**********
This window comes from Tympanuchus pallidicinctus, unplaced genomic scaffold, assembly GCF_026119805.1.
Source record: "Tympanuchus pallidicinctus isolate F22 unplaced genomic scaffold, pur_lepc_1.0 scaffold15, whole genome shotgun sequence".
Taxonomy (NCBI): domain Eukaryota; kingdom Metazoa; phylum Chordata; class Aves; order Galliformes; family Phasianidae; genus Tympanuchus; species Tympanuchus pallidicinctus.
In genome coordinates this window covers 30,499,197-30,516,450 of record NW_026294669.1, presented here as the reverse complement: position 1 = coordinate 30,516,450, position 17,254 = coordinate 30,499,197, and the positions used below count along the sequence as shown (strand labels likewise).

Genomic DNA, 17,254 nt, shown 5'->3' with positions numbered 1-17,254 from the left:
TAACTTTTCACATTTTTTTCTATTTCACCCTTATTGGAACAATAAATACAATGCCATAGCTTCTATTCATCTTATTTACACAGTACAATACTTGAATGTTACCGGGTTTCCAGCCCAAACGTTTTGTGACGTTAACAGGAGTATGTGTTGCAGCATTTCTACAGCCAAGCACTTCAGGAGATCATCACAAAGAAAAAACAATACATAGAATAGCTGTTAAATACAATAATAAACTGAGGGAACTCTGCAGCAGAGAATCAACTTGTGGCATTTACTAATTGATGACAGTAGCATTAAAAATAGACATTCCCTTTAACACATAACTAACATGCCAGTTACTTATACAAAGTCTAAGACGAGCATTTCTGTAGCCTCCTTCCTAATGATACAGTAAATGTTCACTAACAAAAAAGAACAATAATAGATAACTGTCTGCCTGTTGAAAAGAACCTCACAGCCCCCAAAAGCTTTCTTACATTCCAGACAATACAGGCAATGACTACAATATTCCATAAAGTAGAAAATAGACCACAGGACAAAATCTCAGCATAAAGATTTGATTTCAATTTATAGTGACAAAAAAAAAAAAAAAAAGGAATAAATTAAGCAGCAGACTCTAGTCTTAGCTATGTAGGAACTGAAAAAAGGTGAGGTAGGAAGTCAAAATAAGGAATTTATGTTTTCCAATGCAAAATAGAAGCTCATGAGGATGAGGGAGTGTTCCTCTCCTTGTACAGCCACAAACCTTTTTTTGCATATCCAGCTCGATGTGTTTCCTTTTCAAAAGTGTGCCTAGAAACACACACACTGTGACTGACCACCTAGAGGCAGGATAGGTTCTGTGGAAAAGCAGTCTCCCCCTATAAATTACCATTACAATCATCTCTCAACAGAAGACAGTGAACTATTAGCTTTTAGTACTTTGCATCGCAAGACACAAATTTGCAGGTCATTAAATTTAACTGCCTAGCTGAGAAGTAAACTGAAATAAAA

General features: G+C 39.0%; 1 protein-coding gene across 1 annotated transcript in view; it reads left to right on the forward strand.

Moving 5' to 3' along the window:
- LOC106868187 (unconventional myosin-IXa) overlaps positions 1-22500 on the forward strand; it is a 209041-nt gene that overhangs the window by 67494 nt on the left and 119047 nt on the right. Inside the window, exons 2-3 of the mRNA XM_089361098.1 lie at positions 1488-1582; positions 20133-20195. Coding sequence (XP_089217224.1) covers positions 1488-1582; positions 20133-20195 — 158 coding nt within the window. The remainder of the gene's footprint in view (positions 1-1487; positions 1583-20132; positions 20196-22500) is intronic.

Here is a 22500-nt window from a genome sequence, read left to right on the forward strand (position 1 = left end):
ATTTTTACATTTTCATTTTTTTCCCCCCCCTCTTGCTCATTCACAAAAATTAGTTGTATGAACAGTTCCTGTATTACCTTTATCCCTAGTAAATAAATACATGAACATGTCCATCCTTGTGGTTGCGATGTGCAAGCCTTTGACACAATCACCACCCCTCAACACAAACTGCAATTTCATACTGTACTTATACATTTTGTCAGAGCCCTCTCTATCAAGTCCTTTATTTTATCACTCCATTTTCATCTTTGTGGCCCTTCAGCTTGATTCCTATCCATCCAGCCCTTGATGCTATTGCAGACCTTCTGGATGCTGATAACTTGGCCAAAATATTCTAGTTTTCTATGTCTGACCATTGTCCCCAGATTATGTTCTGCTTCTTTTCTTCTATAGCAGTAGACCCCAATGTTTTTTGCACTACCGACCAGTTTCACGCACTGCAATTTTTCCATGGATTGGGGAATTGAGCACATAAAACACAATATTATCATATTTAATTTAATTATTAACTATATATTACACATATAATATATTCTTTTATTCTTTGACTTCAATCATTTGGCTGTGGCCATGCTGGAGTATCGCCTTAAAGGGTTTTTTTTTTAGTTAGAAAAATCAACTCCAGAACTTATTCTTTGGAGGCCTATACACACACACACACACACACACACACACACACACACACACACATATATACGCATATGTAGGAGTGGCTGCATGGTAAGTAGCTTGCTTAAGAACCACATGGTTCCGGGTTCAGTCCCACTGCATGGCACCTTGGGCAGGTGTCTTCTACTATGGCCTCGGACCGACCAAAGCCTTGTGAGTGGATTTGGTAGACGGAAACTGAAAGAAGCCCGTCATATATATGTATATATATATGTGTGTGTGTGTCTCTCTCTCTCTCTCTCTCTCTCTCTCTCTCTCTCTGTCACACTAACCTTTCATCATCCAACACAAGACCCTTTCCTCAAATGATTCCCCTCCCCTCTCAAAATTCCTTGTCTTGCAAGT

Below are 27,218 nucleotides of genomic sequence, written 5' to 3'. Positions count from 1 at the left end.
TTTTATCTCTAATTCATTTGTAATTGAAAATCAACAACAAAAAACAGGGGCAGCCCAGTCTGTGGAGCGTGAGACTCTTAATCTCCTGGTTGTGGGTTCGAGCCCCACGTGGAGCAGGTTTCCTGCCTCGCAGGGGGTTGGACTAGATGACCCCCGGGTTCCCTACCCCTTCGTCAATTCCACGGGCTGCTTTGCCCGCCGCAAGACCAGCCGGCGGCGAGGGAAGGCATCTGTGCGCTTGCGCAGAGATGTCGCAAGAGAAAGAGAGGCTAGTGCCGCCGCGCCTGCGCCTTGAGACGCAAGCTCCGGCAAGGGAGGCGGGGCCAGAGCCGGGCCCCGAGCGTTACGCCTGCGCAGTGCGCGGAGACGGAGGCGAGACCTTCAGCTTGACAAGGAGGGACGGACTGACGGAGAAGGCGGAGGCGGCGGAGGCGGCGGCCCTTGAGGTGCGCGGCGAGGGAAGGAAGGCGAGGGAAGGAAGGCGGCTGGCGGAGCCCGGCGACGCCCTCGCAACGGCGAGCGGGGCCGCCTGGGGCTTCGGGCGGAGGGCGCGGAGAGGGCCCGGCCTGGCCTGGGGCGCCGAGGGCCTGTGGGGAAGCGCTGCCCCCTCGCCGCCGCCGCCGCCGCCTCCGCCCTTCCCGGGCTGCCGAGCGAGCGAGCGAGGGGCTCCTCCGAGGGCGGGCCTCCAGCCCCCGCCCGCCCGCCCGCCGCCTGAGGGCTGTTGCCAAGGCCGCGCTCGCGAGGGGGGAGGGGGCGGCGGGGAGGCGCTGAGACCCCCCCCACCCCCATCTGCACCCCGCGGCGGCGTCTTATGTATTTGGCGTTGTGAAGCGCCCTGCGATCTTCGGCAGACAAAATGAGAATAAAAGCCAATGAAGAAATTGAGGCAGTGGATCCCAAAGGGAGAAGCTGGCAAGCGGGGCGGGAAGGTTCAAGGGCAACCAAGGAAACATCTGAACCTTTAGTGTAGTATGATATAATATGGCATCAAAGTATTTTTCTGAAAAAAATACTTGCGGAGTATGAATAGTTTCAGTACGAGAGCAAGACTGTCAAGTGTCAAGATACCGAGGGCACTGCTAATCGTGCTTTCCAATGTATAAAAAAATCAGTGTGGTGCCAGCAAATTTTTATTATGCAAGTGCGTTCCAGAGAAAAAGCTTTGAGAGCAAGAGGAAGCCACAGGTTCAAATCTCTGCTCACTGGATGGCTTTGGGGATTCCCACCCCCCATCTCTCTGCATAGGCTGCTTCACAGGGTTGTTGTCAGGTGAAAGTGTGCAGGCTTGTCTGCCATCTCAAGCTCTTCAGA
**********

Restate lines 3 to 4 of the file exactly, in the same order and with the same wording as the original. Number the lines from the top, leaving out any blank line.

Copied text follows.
Taxonomy (NCBI): domain Eukaryota; kingdom Metazoa; phylum Chordata; class Aves; order Galliformes; family Phasianidae; genus Tympanuchus; species Tympanuchus pallidicinctus.
In genome coordinates this window covers 30,499,197-30,516,450 of record NW_026294669.1, presented here as the reverse complement: position 1 = coordinate 30,516,450, position 17,254 = coordinate 30,499,197, and the positions used below count along the sequence as shown (strand labels likewise).